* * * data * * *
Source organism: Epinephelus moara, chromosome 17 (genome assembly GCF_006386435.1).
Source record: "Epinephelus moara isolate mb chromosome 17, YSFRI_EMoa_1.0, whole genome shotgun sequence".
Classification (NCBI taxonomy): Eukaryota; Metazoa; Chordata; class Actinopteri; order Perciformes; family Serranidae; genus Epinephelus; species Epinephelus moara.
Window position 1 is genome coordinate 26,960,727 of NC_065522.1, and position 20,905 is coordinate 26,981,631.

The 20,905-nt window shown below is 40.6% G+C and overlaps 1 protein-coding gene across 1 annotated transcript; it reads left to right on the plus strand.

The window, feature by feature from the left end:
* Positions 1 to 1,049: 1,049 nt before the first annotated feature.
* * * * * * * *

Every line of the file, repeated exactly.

Source organism: Epinephelus moara, chromosome 17 (genome assembly GCF_006386435.1).
Source record: "Epinephelus moara isolate mb chromosome 17, YSFRI_EMoa_1.0, whole genome shotgun sequence".
Classification (NCBI taxonomy): Eukaryota; Metazoa; Chordata; class Actinopteri; order Perciformes; family Serranidae; genus Epinephelus; species Epinephelus moara.
Window position 1 is genome coordinate 26,960,727 of NC_065522.1, and position 20,905 is coordinate 26,981,631.

The 20,905-nt window shown below is 40.6% G+C and overlaps 1 protein-coding gene across 1 annotated transcript; it reads left to right on the plus strand.

The window, feature by feature from the left end:
* Positions 1 to 1,049: 1,049 nt before the first annotated feature.